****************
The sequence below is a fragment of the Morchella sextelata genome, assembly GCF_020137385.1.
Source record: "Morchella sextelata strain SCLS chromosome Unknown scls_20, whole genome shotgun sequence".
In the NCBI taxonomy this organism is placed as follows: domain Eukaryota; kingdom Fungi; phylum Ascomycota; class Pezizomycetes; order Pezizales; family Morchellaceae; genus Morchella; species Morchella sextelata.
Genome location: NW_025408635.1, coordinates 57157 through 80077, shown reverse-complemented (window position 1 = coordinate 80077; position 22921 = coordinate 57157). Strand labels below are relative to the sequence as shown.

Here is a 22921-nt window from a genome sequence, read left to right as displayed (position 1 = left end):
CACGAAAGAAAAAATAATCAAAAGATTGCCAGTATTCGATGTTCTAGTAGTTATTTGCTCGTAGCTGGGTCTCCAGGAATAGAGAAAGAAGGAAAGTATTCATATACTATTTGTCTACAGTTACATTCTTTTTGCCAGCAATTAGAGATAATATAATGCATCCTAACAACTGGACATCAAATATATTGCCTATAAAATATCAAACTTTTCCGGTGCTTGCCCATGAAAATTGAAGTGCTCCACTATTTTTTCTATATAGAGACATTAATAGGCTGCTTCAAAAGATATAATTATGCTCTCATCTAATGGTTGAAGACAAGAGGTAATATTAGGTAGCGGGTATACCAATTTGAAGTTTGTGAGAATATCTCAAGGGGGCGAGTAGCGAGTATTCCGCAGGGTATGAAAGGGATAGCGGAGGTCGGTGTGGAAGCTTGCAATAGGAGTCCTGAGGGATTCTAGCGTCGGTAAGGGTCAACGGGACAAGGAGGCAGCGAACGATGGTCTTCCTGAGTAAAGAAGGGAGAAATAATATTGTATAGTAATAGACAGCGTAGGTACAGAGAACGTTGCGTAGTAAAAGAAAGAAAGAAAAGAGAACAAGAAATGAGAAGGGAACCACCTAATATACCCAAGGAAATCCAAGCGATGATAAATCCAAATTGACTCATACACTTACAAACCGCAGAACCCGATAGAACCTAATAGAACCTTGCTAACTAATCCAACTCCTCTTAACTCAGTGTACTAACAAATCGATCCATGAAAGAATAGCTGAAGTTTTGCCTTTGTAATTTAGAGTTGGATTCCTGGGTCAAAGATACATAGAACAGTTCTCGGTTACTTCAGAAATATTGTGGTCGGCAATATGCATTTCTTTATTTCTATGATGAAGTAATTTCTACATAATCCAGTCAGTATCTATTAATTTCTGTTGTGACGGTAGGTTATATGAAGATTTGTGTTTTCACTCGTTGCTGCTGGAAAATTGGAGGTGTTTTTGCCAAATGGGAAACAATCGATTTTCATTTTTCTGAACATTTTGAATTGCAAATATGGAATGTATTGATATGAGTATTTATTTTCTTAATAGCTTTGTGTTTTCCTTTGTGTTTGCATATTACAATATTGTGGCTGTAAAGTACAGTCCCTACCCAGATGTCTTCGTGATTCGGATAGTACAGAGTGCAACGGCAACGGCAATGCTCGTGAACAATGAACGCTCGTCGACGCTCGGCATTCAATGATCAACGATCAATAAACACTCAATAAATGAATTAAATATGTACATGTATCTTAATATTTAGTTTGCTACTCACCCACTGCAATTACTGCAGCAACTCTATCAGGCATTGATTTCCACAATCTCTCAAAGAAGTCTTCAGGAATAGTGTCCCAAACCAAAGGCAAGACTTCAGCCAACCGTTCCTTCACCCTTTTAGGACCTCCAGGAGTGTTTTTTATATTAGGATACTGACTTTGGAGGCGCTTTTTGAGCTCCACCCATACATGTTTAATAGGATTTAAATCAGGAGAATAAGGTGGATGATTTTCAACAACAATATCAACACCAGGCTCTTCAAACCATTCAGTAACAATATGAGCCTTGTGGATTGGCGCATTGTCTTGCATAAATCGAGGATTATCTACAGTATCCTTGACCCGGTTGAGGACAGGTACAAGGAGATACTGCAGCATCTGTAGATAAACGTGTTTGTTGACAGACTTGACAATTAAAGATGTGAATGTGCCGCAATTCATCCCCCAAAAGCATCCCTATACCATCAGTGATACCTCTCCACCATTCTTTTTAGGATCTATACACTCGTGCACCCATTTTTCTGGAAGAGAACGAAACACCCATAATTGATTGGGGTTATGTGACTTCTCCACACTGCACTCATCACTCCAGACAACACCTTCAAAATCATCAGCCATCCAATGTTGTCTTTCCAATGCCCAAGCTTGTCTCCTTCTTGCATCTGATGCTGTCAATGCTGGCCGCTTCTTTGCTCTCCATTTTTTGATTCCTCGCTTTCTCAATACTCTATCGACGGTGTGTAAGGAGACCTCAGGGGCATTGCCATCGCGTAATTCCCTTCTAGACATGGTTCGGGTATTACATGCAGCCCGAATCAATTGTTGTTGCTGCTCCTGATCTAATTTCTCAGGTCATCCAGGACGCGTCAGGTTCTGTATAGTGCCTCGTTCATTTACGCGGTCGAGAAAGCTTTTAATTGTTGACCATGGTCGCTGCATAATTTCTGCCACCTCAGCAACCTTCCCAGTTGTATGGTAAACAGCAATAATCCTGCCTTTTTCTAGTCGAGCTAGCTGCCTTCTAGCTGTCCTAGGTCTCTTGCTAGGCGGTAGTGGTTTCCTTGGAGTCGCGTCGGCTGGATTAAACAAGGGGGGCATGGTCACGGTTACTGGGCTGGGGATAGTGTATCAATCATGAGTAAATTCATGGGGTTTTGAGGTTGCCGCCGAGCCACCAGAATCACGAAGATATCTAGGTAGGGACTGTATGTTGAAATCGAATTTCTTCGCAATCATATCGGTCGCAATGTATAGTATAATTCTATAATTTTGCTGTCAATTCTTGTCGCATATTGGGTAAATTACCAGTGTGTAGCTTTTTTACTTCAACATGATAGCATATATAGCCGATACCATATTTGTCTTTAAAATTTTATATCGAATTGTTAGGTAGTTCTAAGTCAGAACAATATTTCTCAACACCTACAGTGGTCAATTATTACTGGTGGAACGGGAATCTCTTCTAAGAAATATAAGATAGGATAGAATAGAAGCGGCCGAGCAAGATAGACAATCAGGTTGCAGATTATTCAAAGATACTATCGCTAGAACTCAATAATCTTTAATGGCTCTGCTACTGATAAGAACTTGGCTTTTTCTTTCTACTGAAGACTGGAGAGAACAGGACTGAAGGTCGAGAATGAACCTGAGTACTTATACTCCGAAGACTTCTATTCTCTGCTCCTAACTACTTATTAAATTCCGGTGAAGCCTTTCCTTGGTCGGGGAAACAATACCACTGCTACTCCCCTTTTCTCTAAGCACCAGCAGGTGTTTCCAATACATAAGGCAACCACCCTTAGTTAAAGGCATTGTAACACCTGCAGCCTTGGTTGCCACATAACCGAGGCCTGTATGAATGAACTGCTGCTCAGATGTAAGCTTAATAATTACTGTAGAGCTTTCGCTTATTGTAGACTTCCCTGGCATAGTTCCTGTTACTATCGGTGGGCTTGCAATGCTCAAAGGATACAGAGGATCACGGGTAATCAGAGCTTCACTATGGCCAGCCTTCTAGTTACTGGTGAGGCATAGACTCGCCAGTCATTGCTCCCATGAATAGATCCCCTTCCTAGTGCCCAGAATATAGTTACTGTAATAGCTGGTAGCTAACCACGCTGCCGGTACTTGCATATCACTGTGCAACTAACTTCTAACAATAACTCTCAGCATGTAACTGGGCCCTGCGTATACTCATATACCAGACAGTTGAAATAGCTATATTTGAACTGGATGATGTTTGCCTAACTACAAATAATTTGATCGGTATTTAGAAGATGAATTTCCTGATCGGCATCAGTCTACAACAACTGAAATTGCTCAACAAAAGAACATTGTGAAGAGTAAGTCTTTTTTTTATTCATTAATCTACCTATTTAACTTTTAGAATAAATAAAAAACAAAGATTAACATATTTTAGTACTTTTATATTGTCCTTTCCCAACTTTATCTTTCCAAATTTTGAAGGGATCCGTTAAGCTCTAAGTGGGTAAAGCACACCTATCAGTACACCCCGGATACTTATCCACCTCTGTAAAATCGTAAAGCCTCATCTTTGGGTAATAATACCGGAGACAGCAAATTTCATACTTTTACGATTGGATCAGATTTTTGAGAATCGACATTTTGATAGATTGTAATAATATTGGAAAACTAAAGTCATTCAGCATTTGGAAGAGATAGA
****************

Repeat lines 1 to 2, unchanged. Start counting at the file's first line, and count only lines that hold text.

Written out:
The sequence below is a fragment of the Morchella sextelata genome, assembly GCF_020137385.1.
Source record: "Morchella sextelata strain SCLS chromosome Unknown scls_20, whole genome shotgun sequence".